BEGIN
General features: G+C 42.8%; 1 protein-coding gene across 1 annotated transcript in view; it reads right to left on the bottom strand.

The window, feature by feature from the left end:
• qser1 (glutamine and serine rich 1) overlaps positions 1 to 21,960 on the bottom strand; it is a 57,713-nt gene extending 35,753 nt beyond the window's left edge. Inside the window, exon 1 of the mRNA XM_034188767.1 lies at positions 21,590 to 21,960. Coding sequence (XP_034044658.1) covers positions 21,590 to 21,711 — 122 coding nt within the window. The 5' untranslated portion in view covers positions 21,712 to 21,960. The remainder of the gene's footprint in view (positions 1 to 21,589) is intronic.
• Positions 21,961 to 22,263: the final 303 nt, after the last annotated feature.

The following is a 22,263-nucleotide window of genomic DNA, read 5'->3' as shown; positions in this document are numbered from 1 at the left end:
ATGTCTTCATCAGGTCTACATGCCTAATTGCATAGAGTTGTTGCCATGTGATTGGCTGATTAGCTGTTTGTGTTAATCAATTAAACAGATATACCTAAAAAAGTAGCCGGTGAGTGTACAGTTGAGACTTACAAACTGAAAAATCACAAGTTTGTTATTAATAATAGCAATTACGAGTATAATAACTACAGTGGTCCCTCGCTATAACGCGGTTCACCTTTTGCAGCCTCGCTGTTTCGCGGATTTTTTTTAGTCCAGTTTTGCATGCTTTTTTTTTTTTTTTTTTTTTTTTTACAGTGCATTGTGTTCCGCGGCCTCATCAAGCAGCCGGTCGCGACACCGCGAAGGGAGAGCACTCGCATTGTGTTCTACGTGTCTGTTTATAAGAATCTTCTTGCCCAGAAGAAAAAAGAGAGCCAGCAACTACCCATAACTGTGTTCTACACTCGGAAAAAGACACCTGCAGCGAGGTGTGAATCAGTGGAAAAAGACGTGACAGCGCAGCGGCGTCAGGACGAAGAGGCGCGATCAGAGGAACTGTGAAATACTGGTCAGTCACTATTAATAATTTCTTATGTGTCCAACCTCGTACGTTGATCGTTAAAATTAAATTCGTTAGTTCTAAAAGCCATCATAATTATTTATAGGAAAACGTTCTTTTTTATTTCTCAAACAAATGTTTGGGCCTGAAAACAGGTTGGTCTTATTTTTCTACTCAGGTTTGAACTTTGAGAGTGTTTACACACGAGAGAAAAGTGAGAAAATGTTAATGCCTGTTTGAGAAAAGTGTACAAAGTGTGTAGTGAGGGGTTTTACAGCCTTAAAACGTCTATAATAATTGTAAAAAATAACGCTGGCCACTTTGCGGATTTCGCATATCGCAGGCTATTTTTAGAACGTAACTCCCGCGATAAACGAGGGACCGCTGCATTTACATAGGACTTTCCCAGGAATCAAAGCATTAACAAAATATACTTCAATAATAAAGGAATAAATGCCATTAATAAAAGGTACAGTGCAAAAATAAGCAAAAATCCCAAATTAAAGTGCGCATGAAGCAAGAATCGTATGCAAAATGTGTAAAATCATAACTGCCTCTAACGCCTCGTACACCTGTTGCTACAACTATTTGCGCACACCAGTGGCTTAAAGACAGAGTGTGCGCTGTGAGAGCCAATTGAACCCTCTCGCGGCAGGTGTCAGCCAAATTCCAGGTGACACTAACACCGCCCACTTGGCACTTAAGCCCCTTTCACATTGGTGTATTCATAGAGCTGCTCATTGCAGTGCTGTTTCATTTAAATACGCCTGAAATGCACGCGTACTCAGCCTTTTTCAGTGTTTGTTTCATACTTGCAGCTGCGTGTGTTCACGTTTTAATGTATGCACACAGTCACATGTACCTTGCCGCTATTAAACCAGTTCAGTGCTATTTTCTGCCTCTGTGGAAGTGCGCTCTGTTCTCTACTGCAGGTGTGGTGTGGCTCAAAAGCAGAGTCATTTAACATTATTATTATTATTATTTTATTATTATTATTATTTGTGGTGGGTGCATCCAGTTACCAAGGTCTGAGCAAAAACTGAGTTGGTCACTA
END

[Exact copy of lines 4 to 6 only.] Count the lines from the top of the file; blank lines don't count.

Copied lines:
• Positions 21,961 to 22,263: the final 303 nt, after the last annotated feature.

The following is a 22,263-nucleotide window of genomic DNA, read 5'->3' as shown; positions in this document are numbered from 1 at the left end:
ATGTCTTCATCAGGTCTACATGCCTAATTGCATAGAGTTGTTGCCATGTGATTGGCTGATTAGCTGTTTGTGTTAATCAATTAAACAGATATACCTAAAAAAGTAGCCGGTGAGTGTACAGTTGAGACTTACAAACTGAAAAATCACAAGTTTGTTATTAATAATAGCAATTACGAGTATAATAACTACAGTGGTCCCTCGCTATAACGCGGTTCACCTTTTGCAGCCTCGCTGTTTCGCGGATTTTTTTTAGTCCAGTTTTGCATGCTTTTTTTTTTTTTTTTTTTTTTTTTACAGTGCATTGTGTTCCGCGGCCTCATCAAGCAGCCGGTCGCGACACCGCGAAGGGAGAGCACTCGCATTGTGTTCTACGTGTCTGTTTATAAGAATCTTCTTGCCCAGAAGAAAAAAGAGAGCCAGCAACTACCCATAACTGTGTTCTACACTCGGAAAAAGACACCTGCAGCGAGGTGTGAATCAGTGGAAAAAGACGTGACAGCGCAGCGGCGTCAGGACGAAGAGGCGCGATCAGAGGAACTGTGAAATACTGGTCAGTCACTATTAATAATTTCTTATGTGTCCAACCTCGTACGTTGATCGTTAAAATTAAATTCGTTAGTTCTAAAAGCCATCATAATTATTTATAGGAAAACGTTCTTTTTTATTTCTCAAACAAATGTTTGGGCCTGAAAACAGGTTGGTCTTATTTTTCTACTCAGGTTTGAACTTTGAGAGTGTTTACACACGAGAGAAAAGTGAGAAAATGTTAATGCCTGTTTGAGAAAAGTGTACAAAGTGTGTAGTGAGGGGTTTTACAGCCTTAAAACGTCTATAATAATTGTAAAAAATAACGCTGGCCACTTTGCGGATTTCGCATATCGCAGGCTATTTTTAGAACGTAACTCCCGCGATAAACGAGGGACCGCTGCATTTACATAGGACTTTCCCAGGAATCAAAGCATTAACAAAATATACTTCAATAATAAAGGAATAAATGCCATTAATAAAAGGTACAGTGCAAAAATAAGCAAAAATCCCAAATTAAAGTGCGCATGAAGCAAGAATCGTATGCAAAATGTGTAAAATCATAACTGCCTCTAACGCCTCGTACACCTGTTGCTACAACTATTTGCGCACACCAGTGGCTTAAAGACAGAGTGTGCGCTGTGAGAGCCAATTGAACCCTCTCGCGGCAGGTGTCAGCCAAATTCCAGGTGACACTAACACCGCCCACTTGGCACTTAAGCCCCTTTCACATTGGTGTATTCATAGAGCTGCTCATTGCAGTGCTGTTTCATTTAAATACGCCTGAAATGCACGCGTACTCAGCCTTTTTCAGTGTTTGTTTCATACTTGCAGCTGCGTGTGTTCACGTTTTAATGTATGCACACAGTCACATGTACCTTGCCGCTATTAAACCAGTTCAGTGCTATTTTCTGCCTCTGTGGAAGTGCGCTCTGTTCTCTACTGCAGGTGTGGTGTGGCTCAAAAGCAGAGTCATTTAACATTATTATTATTATTATTTTATTATTATTATTATTTGTGGTGGGTGCATCCAGTTACCAAGGTCTGAGCAAAAACTGAGTTGGTCACTA